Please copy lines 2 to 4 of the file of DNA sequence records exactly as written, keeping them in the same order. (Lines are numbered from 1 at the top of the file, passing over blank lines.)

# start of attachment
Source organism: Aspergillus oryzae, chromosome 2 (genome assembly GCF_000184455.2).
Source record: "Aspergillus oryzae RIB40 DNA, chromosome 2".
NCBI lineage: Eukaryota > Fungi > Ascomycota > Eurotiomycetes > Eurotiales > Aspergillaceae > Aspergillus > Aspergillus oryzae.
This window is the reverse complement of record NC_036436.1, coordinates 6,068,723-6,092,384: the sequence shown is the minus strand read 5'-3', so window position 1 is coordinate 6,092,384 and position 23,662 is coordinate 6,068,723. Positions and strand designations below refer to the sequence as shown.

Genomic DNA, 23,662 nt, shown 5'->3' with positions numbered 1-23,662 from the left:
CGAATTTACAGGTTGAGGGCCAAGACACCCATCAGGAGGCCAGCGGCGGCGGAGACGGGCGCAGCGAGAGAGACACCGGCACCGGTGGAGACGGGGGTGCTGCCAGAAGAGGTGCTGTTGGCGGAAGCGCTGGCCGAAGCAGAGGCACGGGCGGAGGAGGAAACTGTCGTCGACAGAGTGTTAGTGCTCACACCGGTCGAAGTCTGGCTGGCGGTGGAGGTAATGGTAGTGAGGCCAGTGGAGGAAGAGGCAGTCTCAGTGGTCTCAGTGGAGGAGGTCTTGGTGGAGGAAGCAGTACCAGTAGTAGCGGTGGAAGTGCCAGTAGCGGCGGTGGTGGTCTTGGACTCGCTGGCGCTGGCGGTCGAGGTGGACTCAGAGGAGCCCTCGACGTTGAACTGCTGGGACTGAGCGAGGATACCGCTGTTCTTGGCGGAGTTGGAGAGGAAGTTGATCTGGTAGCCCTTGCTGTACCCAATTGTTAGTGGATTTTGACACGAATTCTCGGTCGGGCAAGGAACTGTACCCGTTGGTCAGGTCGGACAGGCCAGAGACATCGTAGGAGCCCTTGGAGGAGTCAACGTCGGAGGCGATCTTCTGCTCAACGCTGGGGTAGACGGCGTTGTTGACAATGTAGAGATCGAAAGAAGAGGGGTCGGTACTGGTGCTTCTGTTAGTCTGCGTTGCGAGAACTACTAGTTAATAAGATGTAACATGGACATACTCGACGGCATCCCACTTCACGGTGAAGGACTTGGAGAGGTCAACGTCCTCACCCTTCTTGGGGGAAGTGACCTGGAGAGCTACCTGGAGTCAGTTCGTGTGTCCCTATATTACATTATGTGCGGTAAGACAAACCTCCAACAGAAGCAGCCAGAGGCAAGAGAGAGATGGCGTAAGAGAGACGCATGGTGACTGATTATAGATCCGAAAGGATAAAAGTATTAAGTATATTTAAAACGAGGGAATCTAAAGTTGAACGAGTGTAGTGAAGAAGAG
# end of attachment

Source record: "Aspergillus oryzae RIB40 DNA, chromosome 2".
NCBI lineage: Eukaryota > Fungi > Ascomycota > Eurotiomycetes > Eurotiales > Aspergillaceae > Aspergillus > Aspergillus oryzae.
This window is the reverse complement of record NC_036436.1, coordinates 6,068,723-6,092,384: the sequence shown is the minus strand read 5'-3', so window position 1 is coordinate 6,092,384 and position 23,662 is coordinate 6,068,723. Positions and strand designations below refer to the sequence as shown.